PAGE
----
Metro Police are continuing to expand their efforts to help the mentally ill during high-stress situations. Metro’s Crisis Intervention Team started in 2003, but it’s not just a team anymore. The Crisis Intervention Team has turned into the entire department.
CIT officers are the first called out to a scene, to protect the mentally ill.
“The ability to de-escalate the situation is invaluable,” said Officer Patrick Burke, Metro Training Academy, and CIT Detail.
According to Burke, all new officers are required to get CIT certified, so they react appropriately.
“They’ll respond to that, and through their training and experience, they can communicate and have a little bit more empathy with the individuals and members of the community,” Officer Burke said.
That empathy is critical when trying to help those who feel helpless.
“Nobody asked for a mental illness, so we as an agency has to be proactive and put forth the training and give the officers the tools best necessary to help the community,” said Officer Burke.
The training is a 40-hour, scenario-based class where officers learn how to identify people dealing with mental disorders.
“I think the training kind of kicks into gear for them, and it puts them at ease, and it helps the person calm down,” said Dana DiPalma, Metro’s CIT coordinator.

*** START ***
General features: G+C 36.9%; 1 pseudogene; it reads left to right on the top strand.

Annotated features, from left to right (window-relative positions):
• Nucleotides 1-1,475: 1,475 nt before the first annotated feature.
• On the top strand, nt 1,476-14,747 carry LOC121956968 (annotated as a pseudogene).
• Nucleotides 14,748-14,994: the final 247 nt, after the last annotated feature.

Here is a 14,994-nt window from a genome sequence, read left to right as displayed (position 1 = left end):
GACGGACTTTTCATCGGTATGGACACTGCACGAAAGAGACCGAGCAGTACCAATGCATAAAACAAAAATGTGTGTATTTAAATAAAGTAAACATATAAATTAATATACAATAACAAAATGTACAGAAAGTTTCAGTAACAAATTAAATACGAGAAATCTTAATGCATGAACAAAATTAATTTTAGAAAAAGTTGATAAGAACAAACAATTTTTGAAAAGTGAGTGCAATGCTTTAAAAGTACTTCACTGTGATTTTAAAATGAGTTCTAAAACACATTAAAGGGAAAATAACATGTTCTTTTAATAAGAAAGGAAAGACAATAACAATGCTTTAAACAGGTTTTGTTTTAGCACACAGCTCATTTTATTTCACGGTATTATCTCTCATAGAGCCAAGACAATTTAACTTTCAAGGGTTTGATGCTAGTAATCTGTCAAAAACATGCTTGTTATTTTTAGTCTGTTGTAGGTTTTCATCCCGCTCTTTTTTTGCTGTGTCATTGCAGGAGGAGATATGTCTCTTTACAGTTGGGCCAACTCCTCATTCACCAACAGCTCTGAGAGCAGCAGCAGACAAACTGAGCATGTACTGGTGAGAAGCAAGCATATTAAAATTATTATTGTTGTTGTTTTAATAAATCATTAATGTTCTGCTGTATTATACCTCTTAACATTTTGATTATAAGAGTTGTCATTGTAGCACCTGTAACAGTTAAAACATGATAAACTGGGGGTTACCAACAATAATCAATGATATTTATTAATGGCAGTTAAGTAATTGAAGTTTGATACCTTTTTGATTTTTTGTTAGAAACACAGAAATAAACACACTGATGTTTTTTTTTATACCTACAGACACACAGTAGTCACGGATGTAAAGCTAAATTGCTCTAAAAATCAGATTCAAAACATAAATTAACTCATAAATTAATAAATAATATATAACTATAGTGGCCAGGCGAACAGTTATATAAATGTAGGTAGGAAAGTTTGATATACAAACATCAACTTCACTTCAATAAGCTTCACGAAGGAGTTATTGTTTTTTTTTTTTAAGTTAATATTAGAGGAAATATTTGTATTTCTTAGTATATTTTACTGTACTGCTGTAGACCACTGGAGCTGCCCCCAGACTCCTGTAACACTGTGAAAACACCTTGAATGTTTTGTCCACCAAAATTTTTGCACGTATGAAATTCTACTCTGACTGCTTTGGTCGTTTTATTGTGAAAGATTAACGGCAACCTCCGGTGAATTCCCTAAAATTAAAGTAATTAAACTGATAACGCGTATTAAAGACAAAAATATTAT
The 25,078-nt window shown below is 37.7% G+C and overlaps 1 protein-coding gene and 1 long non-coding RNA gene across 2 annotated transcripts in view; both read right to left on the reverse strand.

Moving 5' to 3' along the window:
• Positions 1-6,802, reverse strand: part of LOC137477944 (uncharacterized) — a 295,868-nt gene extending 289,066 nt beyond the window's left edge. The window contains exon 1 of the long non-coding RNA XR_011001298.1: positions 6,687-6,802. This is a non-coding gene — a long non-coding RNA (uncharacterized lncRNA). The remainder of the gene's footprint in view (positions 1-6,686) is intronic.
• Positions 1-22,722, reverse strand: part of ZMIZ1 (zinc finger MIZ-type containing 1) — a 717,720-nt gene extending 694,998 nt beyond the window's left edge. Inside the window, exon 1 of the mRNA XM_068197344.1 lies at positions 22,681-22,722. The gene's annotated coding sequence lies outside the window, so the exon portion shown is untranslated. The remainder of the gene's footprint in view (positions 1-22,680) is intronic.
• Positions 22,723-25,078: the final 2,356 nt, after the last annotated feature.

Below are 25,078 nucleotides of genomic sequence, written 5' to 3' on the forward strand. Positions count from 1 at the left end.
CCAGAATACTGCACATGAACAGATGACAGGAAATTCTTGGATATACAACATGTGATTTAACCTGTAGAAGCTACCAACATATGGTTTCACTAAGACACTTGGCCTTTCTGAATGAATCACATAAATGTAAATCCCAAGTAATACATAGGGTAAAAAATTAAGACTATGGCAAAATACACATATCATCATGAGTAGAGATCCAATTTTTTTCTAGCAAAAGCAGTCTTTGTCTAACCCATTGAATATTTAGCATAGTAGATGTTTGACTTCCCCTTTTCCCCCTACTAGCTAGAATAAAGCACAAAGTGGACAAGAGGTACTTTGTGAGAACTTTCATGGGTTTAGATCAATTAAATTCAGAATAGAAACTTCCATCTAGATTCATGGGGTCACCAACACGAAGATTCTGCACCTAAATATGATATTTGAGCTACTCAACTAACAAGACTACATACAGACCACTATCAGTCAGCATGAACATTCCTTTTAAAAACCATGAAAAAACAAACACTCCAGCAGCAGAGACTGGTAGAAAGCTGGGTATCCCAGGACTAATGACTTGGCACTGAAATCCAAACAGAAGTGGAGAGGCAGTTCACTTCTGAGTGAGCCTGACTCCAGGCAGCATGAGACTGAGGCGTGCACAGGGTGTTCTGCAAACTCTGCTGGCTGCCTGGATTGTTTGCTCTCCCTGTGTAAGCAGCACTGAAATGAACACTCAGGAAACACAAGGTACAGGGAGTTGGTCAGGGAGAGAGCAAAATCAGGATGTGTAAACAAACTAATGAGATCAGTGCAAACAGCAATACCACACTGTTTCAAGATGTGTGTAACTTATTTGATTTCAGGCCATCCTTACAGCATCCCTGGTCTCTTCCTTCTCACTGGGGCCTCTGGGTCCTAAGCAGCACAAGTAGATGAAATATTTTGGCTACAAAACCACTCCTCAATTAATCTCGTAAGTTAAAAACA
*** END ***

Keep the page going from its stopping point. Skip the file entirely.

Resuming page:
Dipalma says the program that was once a set group of officers in 2003 continues to grow. It’s now a department-wide effort with 77 percent of all Metro Police officers certified in Crisis intervention.
Police say they’re handling tenser situations, and as times change the officers adapt, to help as many people as possible.
“We definitely try to keep up with the trends, so right now, we added in our initial class, an autism portion that’s very well received,” said DiPalma.
All officers who complete the training have to wear a CIT pin as a sign that help has arrived.
“That officer’s had the training and will be able to empathize with them a little bit,” Officer Burke said.
CIT officers are different than a crisis negotiation team. The negotiators are called out if people do not respond well to the CIT officers and there is a larger, more serious threat.